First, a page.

Scientists and art experts have teamed up to help solve a longstanding debate about Picasso's methods and materials.
The team, nicknamed "Picasso CSI," developed a special, high-energy X-ray nanoprobe for the project, according to an Argonne National Laboratory press release.
"The nanoprobe is designed to advance the development of high-performance materials and sustainable energies by giving scientists a close-up view of the type and arrangement of chemical elements in material," the release reads, in part.
The collaboration used experts from both the Art Institute of Chicago and Argonne National Laboratory. Its results were published last month in the journal Applied Physics A: Materials Science & Processing.
The X-ray was used to analyze tiny samples of Picasso's paint, down to the scale of 30 nanometers, according to LiveScience. For comparison, the site wrote that a sheet of copier paper is 100,000 nanometers thick. Analysis of his 1931 painting, "The Red Armchair," showed that the legendary cubist painter was one of the earliest artists to use the first commercial house paint made by the Ripolin company.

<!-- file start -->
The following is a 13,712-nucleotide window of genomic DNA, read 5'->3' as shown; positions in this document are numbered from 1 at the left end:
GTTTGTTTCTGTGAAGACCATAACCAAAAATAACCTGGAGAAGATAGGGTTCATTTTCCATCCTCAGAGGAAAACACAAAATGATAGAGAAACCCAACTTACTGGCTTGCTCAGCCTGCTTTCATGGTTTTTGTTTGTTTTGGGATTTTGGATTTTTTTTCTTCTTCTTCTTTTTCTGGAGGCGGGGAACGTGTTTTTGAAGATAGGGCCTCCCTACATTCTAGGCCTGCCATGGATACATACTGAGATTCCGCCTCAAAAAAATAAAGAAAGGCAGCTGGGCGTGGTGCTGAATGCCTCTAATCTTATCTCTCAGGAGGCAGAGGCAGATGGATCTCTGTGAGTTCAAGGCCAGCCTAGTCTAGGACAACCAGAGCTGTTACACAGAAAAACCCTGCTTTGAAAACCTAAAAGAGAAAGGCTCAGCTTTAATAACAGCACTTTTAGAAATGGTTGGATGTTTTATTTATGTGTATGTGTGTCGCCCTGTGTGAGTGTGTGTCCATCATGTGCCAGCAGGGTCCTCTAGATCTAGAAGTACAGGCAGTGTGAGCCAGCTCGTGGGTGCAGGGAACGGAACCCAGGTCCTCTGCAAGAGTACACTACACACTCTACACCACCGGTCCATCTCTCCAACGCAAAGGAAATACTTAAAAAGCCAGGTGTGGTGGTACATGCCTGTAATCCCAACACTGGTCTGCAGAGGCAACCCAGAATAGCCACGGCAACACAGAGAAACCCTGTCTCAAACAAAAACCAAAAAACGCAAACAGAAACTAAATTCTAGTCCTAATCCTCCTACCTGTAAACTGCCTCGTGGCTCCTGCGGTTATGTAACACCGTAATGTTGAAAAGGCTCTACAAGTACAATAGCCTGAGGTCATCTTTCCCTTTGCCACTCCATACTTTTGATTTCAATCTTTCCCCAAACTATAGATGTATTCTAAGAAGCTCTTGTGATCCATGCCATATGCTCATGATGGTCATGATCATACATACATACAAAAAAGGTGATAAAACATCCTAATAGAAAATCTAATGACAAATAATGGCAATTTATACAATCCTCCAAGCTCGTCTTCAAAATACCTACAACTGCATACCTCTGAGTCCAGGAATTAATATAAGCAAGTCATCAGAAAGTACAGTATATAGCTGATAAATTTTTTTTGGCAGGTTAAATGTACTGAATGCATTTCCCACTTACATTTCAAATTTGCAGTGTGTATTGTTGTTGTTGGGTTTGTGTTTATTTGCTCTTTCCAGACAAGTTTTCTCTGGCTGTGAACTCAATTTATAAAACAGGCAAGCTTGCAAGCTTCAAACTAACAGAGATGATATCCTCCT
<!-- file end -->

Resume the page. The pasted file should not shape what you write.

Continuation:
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Picasso's "The Red Armchair," 1931.
PopSci notes that, while paint types may seem like a small detail, Picasso's transition from oil to house paint was potentially groundbreaking within the art world. The change in medium also signifies a shift in the painter's style, as works created with house paint tend to feature a smooth surface without visible brushstrokes.
"That switch in painting material gave birth to a new style of art marked by canvasses covered in glossy images with marbling, muted edges, and occasional errant paint drips, but devoid of brush marks," according to the Argonne National Laboratory press release. "Fast-drying enamel house paint enabled this dramatic departure from the slow-drying, heavily blended oil paintings that dominated the art world up until Picasso’s time.
The team had been working on identifying Picasso's preferred type of paint from the summer of 2010 to the summer of 2011, according to Argonne National Laboratory.
But the idea for the project began even earlier, in 2006. According to the Chicago Tribune, Art Institute administrators asked the museum's department of conservation science to solve once and for all the mystery of Picasso's paint.
The results have brought together "two historically distant worlds of cultural heritage experts and scientists," according to The Tribune.
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